In this I am guided by the aphorism (with a bit of manipulation of the gender references):

“Give someone a fish and you feed them for a day: teach them how to fish and you feed them for a lifetime.” (Original author unknown)

Would you like more on this topic?

I want to do some more thinking and consider writing some more posts about this topic. If you have comments to make, want to agree, disagree, contradict, or share stories, I hope you will toss your contribution in the pot here to help me cook up something that can be useful to those of us who still, after all these years, are finding our way on the social web.

Image credit: “Good Friends, Béziers” Anne in Béziers photostream, Flickr, Creative Commons

Share this...Tweet about this on TwitterShare on LinkedInShare on FacebookShare on Google+Pin on PinterestEmail this to someone
About Des Walsh

I show business owners and other professionals how to navigate the social media maze and use LinkedIn effectively. I'm an author, speaker, business coach, social media strategist and LinkedIn specialist. Connect with me on LinkedIn, Google Plus and Twitter. And to stay in the loop, get my weekly Social Business Bites.

Comments

  1. It’s working; good deal!

  2. Thanks Jen and Mitch for your thoughtful comments.

    And thanks Mitch for the heads up about the subscribe glitch: now hopefully fixed.

  3. I’m pretty selective nowadays on who I accept as a friend on Facebook, but I wasn’t in the beginning. Now, since I want to be known more for business purposes than most anything else, if someone wants to connect with me whose page, since I go to look, seems like it wouldn’t fit my style, I just won’t add them; at least Facebook allows you to do that without notifying someone you’re not connected. One of these days I’m going to go through and eliminate some people I signed up with way back when who I never talk to; one step at a time, though.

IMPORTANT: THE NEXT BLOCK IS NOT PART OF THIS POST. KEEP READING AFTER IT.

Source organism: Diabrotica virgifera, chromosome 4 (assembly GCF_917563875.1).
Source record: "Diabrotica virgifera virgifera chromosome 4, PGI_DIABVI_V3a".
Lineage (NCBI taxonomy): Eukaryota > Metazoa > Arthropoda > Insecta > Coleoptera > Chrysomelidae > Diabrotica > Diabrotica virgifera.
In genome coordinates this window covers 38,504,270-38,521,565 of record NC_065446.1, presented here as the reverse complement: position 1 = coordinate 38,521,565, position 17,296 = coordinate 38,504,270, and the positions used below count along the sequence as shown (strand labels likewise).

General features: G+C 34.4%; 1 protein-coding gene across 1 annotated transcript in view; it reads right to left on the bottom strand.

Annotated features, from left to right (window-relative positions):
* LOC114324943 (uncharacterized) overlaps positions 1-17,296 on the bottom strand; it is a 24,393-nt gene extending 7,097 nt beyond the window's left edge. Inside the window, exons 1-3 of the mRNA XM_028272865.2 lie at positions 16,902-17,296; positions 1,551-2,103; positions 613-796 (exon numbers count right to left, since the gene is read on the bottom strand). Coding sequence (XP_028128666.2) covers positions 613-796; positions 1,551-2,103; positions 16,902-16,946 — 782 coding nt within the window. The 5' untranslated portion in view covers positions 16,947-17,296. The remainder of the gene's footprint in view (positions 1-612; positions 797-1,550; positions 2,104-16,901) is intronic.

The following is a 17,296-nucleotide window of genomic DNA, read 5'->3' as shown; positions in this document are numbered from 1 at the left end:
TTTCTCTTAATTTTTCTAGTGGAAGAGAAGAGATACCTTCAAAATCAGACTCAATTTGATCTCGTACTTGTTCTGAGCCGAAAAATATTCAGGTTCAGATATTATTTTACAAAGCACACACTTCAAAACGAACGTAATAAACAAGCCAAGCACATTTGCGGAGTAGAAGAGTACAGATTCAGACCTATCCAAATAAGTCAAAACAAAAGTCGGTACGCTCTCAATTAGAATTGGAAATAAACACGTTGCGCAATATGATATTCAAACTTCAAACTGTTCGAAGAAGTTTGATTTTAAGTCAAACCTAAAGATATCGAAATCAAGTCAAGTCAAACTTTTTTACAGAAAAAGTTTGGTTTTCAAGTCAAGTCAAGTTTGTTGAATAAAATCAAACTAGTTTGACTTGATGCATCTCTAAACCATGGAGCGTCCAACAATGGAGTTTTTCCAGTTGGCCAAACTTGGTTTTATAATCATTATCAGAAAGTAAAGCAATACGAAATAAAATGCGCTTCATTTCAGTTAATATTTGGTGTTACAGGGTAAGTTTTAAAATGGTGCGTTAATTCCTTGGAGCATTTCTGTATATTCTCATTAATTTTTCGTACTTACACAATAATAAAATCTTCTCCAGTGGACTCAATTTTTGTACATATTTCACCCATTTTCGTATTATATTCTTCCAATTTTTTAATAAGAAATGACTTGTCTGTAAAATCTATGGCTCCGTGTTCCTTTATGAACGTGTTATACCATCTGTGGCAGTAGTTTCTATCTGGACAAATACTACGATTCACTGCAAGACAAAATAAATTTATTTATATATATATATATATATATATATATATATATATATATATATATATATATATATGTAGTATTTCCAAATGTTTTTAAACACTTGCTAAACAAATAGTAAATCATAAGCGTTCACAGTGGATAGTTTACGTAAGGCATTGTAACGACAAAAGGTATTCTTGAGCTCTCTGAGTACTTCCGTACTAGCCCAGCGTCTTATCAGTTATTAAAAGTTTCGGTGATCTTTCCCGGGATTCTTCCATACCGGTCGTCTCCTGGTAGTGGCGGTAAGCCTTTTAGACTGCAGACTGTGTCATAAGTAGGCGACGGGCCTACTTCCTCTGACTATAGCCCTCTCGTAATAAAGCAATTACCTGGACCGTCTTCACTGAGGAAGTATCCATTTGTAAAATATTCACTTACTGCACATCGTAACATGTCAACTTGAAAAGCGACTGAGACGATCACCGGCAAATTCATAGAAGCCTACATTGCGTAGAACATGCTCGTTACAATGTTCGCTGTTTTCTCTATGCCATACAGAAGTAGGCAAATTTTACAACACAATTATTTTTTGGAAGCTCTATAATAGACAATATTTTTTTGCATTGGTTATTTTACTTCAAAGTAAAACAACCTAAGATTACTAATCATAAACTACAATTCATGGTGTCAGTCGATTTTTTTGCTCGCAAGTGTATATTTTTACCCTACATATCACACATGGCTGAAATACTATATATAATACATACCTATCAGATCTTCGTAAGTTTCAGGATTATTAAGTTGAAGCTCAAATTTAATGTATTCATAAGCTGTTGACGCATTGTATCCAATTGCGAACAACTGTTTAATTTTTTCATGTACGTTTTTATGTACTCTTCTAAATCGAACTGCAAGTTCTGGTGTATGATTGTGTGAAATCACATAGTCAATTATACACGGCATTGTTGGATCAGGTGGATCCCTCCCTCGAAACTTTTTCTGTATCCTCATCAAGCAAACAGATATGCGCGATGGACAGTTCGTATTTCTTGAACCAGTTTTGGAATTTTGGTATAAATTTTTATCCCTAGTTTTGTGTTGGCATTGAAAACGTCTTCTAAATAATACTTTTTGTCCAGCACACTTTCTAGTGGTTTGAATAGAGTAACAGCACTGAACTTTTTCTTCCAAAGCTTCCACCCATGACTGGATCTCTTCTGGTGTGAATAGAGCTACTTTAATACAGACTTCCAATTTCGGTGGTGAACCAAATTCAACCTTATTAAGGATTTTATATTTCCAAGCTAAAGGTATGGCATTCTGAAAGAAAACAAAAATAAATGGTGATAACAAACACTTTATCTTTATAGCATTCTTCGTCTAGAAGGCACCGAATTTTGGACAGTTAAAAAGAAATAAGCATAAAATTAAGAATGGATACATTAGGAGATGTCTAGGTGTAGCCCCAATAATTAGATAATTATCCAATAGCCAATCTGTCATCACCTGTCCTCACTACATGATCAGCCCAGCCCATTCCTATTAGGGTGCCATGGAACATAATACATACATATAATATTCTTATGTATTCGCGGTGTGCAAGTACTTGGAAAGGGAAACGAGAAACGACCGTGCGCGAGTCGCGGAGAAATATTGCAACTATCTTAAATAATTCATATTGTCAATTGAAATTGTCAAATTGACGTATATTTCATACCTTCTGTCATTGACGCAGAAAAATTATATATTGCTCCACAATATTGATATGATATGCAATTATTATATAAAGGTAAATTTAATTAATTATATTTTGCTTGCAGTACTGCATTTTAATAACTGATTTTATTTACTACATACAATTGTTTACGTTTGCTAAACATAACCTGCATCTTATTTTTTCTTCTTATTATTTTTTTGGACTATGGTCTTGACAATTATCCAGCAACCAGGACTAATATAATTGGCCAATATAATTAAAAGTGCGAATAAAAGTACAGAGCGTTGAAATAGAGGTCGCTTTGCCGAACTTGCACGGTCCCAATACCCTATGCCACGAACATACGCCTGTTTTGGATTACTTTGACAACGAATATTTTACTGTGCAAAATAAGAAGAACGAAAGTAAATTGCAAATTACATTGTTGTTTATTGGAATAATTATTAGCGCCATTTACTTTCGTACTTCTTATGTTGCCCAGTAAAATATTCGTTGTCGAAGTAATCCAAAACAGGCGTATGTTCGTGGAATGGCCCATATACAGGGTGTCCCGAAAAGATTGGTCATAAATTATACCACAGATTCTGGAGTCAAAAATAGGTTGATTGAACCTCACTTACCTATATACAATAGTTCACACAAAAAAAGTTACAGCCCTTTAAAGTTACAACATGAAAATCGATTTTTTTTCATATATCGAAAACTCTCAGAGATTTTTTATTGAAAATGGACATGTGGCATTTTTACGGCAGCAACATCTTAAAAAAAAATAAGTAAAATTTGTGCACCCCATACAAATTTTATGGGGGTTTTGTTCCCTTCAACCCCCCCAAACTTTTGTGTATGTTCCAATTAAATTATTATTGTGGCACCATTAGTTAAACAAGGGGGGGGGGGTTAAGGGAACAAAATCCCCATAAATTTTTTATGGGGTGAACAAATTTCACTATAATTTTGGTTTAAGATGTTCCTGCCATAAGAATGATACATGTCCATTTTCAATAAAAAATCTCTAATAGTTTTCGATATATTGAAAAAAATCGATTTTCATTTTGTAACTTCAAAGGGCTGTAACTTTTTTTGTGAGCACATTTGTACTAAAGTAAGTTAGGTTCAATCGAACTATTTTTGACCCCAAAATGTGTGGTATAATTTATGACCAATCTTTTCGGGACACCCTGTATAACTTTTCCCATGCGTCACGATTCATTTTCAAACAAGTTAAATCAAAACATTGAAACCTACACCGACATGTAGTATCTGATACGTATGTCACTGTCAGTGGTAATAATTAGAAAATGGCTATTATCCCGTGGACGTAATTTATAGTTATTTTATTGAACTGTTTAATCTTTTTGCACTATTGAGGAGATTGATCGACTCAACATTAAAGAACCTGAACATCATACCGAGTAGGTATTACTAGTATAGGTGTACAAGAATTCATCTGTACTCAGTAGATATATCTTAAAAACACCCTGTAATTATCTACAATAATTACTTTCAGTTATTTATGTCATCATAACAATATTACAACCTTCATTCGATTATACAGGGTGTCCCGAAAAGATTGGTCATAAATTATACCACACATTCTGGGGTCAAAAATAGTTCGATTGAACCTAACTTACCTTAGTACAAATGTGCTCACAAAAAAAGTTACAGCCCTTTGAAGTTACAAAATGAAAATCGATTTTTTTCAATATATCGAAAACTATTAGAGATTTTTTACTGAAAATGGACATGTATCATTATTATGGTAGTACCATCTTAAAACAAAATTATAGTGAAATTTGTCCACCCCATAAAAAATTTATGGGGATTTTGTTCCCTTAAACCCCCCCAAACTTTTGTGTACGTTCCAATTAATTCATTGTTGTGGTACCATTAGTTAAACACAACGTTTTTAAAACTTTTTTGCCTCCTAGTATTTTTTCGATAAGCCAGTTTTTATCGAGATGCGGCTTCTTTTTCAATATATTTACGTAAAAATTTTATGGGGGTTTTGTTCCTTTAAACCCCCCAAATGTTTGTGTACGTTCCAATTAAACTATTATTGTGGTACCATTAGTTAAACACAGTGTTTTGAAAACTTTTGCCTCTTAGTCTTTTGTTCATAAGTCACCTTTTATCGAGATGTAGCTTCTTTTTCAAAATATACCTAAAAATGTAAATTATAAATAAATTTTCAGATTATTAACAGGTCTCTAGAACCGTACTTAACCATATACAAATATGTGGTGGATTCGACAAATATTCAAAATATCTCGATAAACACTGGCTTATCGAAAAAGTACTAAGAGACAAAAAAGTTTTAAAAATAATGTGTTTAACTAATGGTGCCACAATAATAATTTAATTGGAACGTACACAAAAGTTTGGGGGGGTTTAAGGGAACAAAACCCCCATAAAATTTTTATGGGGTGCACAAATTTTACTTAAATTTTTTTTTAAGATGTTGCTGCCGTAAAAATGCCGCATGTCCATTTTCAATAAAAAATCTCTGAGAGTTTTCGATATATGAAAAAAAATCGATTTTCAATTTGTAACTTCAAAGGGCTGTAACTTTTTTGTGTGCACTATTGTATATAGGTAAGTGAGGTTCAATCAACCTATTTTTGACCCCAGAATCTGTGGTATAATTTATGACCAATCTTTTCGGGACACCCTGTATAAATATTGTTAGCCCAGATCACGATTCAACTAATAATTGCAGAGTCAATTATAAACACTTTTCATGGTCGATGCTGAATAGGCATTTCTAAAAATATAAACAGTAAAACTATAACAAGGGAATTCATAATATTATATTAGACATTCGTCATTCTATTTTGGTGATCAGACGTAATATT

By the way, sidebar, but my reader won’t let me subscribe to your feed. Something about a Parser error, whatever that means.

  4. I really like this post and would like you to do more on it. I too am a selective connector and I have *rules*. This makes me very comfortable. But I understand that my rules are not always transparent. And can make others uncomfortable.

    My rules?- Facebook is for social friends, alcohol usually has to be involved at some point. I am uncomfortable with family connections, and would prefer to keep this number low. But with the advent of tweetups (business networks that include alcohol) I am vexed. I console myself with the friend/business colleagues I have accepted aren’t really looking at my pics / comments etc. They are using FB differently to me.

    Twitter – I follow anyone I find interesting, and I unfollow if I find the tweets are not offering value to me. I understand the importance of reciprocal follows – but I don’t cope so well with the noise. If some-one reaches out then I will probably follow and reach back. That’s the connection.

    Linkedin – I accept people I have worked with, or would like to work with at some point, and people who my trusted connections have worked for and vouched for. Linkedin doesn’t work without trust. Well not for me.

    At the end of the day my rules, whether explicit or not, won’t stop some-one who really wants to do business with me doing business with me. And those that are connections know that it is born of real respect, affection, or interest. That has to be good for business.